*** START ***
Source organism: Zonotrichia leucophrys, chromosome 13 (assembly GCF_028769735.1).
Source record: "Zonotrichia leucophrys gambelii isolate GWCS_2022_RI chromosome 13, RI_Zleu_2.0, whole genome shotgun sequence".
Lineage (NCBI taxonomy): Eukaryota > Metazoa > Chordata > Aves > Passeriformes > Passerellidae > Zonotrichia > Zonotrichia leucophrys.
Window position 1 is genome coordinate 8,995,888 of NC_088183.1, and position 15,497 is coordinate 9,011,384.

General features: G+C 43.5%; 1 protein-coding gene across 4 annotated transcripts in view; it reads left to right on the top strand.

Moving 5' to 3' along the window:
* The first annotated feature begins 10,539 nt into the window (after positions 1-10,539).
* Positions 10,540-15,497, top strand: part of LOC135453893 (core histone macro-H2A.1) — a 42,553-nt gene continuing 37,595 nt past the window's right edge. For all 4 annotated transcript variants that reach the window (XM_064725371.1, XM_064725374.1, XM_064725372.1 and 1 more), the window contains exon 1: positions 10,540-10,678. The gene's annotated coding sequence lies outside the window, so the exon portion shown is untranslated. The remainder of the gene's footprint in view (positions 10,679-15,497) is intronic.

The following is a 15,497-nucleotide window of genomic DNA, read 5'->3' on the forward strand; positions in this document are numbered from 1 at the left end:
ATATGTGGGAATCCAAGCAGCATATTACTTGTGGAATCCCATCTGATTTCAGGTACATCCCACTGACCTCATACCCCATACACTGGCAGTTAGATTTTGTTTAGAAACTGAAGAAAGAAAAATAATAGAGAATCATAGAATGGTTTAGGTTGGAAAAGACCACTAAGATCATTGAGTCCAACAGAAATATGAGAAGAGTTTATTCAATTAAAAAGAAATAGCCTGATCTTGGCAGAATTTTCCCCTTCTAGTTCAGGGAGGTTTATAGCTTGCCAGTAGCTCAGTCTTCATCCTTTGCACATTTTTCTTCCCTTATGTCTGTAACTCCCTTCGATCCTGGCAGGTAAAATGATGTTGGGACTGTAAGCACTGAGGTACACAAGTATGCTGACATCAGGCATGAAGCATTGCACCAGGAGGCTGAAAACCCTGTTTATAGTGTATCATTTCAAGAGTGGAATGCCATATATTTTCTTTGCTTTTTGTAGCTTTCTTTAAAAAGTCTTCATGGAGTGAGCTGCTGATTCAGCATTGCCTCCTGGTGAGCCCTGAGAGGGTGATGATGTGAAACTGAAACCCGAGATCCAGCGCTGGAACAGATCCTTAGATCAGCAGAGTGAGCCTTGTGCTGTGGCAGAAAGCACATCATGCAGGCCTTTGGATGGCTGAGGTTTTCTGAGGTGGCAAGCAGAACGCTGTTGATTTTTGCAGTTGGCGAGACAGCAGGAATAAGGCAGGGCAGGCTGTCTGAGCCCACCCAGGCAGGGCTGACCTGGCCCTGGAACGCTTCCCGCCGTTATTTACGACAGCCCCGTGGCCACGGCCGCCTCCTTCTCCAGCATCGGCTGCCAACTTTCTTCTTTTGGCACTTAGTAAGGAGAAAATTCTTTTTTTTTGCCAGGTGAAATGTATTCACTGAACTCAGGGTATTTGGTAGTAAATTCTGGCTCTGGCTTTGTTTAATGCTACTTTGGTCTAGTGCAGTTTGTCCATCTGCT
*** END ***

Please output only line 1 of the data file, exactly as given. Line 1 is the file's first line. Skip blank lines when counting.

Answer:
Source organism: Zonotrichia leucophrys, chromosome 13 (assembly GCF_028769735.1).